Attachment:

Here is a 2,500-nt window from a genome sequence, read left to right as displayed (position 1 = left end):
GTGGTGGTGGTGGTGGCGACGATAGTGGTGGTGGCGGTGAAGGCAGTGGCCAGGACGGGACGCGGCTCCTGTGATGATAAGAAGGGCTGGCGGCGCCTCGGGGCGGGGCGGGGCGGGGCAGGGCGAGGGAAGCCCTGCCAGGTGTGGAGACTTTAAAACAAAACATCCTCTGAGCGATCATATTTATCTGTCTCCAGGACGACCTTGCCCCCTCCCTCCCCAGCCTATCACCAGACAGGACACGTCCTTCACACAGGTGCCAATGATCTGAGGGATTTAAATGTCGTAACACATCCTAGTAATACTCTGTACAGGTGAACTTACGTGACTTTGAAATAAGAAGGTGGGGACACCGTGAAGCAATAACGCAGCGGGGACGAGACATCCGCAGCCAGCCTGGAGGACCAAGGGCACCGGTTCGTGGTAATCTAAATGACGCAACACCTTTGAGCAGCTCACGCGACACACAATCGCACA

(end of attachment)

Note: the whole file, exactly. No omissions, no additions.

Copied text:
Here is a 2,500-nt window from a genome sequence, read left to right as displayed (position 1 = left end):
GTGGTGGTGGTGGTGGCGACGATAGTGGTGGTGGCGGTGAAGGCAGTGGCCAGGACGGGACGCGGCTCCTGTGATGATAAGAAGGGCTGGCGGCGCCTCGGGGCGGGGCGGGGCGGGGCAGGGCGAGGGAAGCCCTGCCAGGTGTGGAGACTTTAAAACAAAACATCCTCTGAGCGATCATATTTATCTGTCTCCAGGACGACCTTGCCCCCTCCCTCCCCAGCCTATCACCAGACAGGACACGTCCTTCACACAGGTGCCAATGATCTGAGGGATTTAAATGTCGTAACACATCCTAGTAATACTCTGTACAGGTGAACTTACGTGACTTTGAAATAAGAAGGTGGGGACACCGTGAAGCAATAACGCAGCGGGGACGAGACATCCGCAGCCAGCCTGGAGGACCAAGGGCACCGGTTCGTGGTAATCTAAATGACGCAACACCTTTGAGCAGCTCACGCGACACACAATCGCACA